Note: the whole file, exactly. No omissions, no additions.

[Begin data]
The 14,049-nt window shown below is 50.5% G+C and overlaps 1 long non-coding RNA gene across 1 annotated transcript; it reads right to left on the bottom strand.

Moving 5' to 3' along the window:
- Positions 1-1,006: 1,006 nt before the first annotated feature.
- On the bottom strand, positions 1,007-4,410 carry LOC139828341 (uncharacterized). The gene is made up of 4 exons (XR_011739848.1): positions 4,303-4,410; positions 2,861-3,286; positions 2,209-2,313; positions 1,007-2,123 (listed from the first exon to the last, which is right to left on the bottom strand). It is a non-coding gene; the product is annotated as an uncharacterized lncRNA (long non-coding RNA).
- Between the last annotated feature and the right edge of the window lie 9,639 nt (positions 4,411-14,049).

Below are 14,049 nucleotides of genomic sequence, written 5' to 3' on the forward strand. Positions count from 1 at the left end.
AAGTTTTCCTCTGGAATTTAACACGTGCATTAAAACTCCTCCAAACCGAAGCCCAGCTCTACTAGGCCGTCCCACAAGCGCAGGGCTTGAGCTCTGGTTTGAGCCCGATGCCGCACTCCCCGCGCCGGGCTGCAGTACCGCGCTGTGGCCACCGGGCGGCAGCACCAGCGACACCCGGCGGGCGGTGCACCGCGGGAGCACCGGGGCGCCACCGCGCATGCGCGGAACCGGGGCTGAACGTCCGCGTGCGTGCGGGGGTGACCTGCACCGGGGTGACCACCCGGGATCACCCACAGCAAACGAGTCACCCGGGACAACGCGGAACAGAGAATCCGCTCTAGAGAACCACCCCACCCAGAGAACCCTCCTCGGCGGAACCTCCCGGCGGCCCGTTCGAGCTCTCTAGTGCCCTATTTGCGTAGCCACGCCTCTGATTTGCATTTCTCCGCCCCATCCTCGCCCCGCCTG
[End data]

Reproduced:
The 14,049-nt window shown below is 50.5% G+C and overlaps 1 long non-coding RNA gene across 1 annotated transcript; it reads right to left on the bottom strand.

Moving 5' to 3' along the window:
- Positions 1-1,006: 1,006 nt before the first annotated feature.
- On the bottom strand, positions 1,007-4,410 carry LOC139828341 (uncharacterized). The gene is made up of 4 exons (XR_011739848.1): positions 4,303-4,410; positions 2,861-3,286; positions 2,209-2,313; positions 1,007-2,123 (listed from the first exon to the last, which is right to left on the bottom strand). It is a non-coding gene; the product is annotated as an uncharacterized lncRNA (long non-coding RNA).
- Between the last annotated feature and the right edge of the window lie 9,639 nt (positions 4,411-14,049).

Below are 14,049 nucleotides of genomic sequence, written 5' to 3' on the forward strand. Positions count from 1 at the left end.
AAGTTTTCCTCTGGAATTTAACACGTGCATTAAAACTCCTCCAAACCGAAGCCCAGCTCTACTAGGCCGTCCCACAAGCGCAGGGCTTGAGCTCTGGTTTGAGCCCGATGCCGCACTCCCCGCGCCGGGCTGCAGTACCGCGCTGTGGCCACCGGGCGGCAGCACCAGCGACACCCGGCGGGCGGTGCACCGCGGGAGCACCGGGGCGCCACCGCGCATGCGCGGAACCGGGGCTGAACGTCCGCGTGCGTGCGGGGGTGACCTGCACCGGGGTGACCACCCGGGATCACCCACAGCAAACGAGTCACCCGGGACAACGCGGAACAGAGAATCCGCTCTAGAGAACCACCCCACCCAGAGAACCCTCCTCGGCGGAACCTCCCGGCGGCCCGTTCGAGCTCTCTAGTGCCCTATTTGCGTAGCCACGCCTCTGATTTGCATTTCTCCGCCCCATCCTCGCCCCGCCTG